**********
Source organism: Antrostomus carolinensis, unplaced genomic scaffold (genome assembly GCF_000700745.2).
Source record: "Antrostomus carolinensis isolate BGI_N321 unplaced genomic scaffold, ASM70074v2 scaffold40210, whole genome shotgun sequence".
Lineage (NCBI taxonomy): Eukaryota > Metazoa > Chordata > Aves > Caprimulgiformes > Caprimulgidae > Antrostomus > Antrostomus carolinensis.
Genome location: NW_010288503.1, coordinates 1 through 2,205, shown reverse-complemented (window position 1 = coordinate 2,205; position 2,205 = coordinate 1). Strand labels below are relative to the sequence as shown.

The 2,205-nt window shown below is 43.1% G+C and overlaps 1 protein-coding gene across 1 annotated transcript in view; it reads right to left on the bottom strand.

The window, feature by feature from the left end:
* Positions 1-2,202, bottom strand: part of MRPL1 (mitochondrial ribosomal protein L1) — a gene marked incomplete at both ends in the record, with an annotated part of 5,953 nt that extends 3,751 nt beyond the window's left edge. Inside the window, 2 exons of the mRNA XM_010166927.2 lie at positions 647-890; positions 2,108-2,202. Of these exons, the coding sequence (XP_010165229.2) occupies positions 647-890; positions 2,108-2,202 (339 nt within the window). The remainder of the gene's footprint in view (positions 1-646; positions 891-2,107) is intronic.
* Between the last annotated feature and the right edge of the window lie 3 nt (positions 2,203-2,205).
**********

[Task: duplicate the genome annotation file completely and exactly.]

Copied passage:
Source organism: Antrostomus carolinensis, unplaced genomic scaffold (genome assembly GCF_000700745.2).
Source record: "Antrostomus carolinensis isolate BGI_N321 unplaced genomic scaffold, ASM70074v2 scaffold40210, whole genome shotgun sequence".
Lineage (NCBI taxonomy): Eukaryota > Metazoa > Chordata > Aves > Caprimulgiformes > Caprimulgidae > Antrostomus > Antrostomus carolinensis.
Genome location: NW_010288503.1, coordinates 1 through 2,205, shown reverse-complemented (window position 1 = coordinate 2,205; position 2,205 = coordinate 1). Strand labels below are relative to the sequence as shown.

The 2,205-nt window shown below is 43.1% G+C and overlaps 1 protein-coding gene across 1 annotated transcript in view; it reads right to left on the bottom strand.

The window, feature by feature from the left end:
* Positions 1-2,202, bottom strand: part of MRPL1 (mitochondrial ribosomal protein L1) — a gene marked incomplete at both ends in the record, with an annotated part of 5,953 nt that extends 3,751 nt beyond the window's left edge. Inside the window, 2 exons of the mRNA XM_010166927.2 lie at positions 647-890; positions 2,108-2,202. Of these exons, the coding sequence (XP_010165229.2) occupies positions 647-890; positions 2,108-2,202 (339 nt within the window). The remainder of the gene's footprint in view (positions 1-646; positions 891-2,107) is intronic.
* Between the last annotated feature and the right edge of the window lie 3 nt (positions 2,203-2,205).